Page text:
Labor Day is a holiday conceived of and created by the American labor movement. Its purpose is to celebrate the achievements of America's unionized workforce. And, boy, do unions have a lot to celebrate this year in Minnesota.

The state is once again an outlier, though not in a way that will land Gov. Mark Dayton on the cover of Time magazine. This legislative session gave Minnesota the dubious distinction of enacting the "largest expansion of collective bargaining rights in a generation," according to the head of AFSCME Council 5.

While nearly half the states allow voluntary union membership, the legislative majorities at the Minnesota Capitol bucked that trend and acceded to the demands of labor bosses who saw a way to potentially add nearly 20,000 new members to their unions. They will do this through a rigged election that precedes compulsory unionization for home-based child-care providers and personal-care attendants — an alarming power grab by two of the largest unions in the state.

And AFSCME and SEIU weren't the only unions popping open the champagne. Teachers' union Education Minnesota applauded House and Senate leaders for "delivering" on their "promise of [an] education session." Apparently "education session" is union code talk for more taxpayer money and much less accountability.

Education Minnesota's legislative goals included all-day, every-day kindergarten; increases in the basic per-pupil formula; increases in special-education funding; increases in higher-education funding, and delays in the implementation of the mandatory teacher development and evaluation laws. While this may sound admirable at first blush, it's important to note that, before this session, Minnesota schools were already very well-funded. U.S. Census Bureau data show that the state spends $70 per pupil more than the national average. As such, its spending on classroom instruction earns an enviable rank of 17th in the nation. When you combine federal, state and local funding sources, public schools in this state spend more than $10 billion annually. Every two years, K-12 spending requires nearly half of our ever-expanding state budget.

Today in Minnesota, government unions have become a political ATM, because union leaders have an inherent interest in supporting the party that expands government and thereby government union membership. And they do this by forcibly extracting dues and membership from workers who often disagree with their political agendas. This coercion isn't new: President Bill Clinton's first labor secretary, Robert Reich, said in a 1985 Associated Press interview that unions need coercion: "In order to maintain themselves, unions have got to have some ability to strap their members to the mast."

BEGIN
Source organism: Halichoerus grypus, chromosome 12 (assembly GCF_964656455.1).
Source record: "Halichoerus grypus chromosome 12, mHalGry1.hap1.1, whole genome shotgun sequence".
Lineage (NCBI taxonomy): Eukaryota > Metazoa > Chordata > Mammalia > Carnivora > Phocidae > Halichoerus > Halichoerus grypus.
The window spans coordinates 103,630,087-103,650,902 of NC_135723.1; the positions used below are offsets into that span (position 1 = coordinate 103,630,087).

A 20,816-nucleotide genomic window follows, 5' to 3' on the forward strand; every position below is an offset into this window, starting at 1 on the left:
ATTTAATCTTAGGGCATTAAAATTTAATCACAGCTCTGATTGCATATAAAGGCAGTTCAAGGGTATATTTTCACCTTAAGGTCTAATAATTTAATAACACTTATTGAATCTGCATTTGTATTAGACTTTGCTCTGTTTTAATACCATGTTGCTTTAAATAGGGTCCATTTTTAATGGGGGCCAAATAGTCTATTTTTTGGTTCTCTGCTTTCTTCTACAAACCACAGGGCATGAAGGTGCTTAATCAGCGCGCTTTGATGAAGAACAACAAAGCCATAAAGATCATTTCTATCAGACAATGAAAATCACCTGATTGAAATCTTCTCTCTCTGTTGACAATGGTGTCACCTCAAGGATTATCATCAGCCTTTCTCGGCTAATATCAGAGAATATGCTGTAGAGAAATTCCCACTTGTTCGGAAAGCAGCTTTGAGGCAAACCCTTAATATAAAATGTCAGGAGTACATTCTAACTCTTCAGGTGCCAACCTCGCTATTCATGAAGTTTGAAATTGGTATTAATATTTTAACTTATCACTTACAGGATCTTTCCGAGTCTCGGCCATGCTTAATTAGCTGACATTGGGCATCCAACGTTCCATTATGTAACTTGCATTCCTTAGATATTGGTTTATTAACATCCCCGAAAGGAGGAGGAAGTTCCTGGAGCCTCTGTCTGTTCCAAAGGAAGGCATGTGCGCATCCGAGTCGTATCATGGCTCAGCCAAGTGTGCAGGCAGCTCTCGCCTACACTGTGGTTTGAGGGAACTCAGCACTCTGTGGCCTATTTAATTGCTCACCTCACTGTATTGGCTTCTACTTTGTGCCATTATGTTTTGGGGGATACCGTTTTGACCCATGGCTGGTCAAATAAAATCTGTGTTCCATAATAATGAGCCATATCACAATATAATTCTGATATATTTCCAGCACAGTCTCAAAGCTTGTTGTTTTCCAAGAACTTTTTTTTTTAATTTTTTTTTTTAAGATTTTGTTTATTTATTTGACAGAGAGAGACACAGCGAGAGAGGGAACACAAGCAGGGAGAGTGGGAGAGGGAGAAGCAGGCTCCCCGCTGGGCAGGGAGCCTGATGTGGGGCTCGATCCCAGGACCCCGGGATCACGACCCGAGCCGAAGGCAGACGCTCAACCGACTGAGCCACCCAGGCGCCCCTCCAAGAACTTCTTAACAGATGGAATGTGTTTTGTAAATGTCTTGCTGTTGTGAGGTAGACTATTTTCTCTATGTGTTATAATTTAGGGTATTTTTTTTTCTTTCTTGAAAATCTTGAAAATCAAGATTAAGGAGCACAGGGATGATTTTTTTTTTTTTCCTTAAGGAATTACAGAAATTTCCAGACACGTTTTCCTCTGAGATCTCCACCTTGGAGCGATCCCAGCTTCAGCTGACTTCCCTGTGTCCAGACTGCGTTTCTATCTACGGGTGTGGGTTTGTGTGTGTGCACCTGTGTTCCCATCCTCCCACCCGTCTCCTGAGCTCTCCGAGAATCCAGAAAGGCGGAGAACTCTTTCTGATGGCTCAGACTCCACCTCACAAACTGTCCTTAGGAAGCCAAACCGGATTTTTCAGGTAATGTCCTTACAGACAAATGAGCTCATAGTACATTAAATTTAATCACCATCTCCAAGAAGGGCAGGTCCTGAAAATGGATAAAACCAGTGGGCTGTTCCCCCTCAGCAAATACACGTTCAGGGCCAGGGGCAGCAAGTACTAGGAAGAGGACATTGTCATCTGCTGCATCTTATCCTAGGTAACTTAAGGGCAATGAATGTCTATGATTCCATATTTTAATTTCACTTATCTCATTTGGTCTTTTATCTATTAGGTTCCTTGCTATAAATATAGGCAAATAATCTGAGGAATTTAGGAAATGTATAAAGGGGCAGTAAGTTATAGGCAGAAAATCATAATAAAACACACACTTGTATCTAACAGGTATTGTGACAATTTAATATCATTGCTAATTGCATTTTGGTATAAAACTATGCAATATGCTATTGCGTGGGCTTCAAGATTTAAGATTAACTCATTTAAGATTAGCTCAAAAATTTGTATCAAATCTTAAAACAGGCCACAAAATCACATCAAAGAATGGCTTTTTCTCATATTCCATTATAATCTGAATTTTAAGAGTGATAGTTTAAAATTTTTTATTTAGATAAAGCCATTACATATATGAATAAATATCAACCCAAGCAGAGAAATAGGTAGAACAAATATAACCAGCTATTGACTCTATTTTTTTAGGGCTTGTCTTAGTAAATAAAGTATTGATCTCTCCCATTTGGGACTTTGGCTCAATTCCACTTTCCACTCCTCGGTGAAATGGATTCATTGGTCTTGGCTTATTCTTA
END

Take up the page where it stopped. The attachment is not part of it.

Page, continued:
The argument for government unions isn't moral, economic or intellectual; it's political. And the cycle is simple: Taxes are collected from citizens to pay for government; government compensates its unionized employees; government unions collect mandatory dues from their members; government unions spend those dues to elect or influence those politicians who favor expanding government and increasing taxes to pay for a higher number unionized government employees and for more generous compensation packages.

It's easy to see how much influence public-sector unions have today in our elections: From 2004 to 2012, state and local affiliates of Education Minnesota, AFSCME Minnesota Council 5 and the Service Employees Minnesota State Council contributed more than $3.6 million to DFL candidates. One hundred percent of SEIU's contributions went to DFL candidates. Considering the fact that Education Minnesota's PAC contributed $647,916 to DFL candidates and $4,325 (or 0.05 percent) to Republican candidates in the last election cycle, I'd say the unions get a pretty good return on their investment.

It isn't often that someone within the system exposes the "chokehold" that government unions have on elected officials, but Gloria Romero — former Democratic majority leader in the California Senate — dared to take on the special interests that she says "are where the real power lies." She correctly asserts that union leaders won't give up this power without a mighty fight.

Romero recently said that the "answer is not to ban unions but to empower members to gain freedom in choosing how their own political dues are spent. Presently, union members are disdainfully treated as automatic debit cards by their own executive boards — fearful that increased democratization within the ranks will topple them."

Dayton recently announced that he's seeking government reform ideas for the upcoming legislative session. Looking ahead on this Labor Day, I suggest that legislative leaders admit where true political power lies in Minnesota and wrestle back control for citizens.


Annette Meeks is CEO of the Freedom Foundation of Minnesota.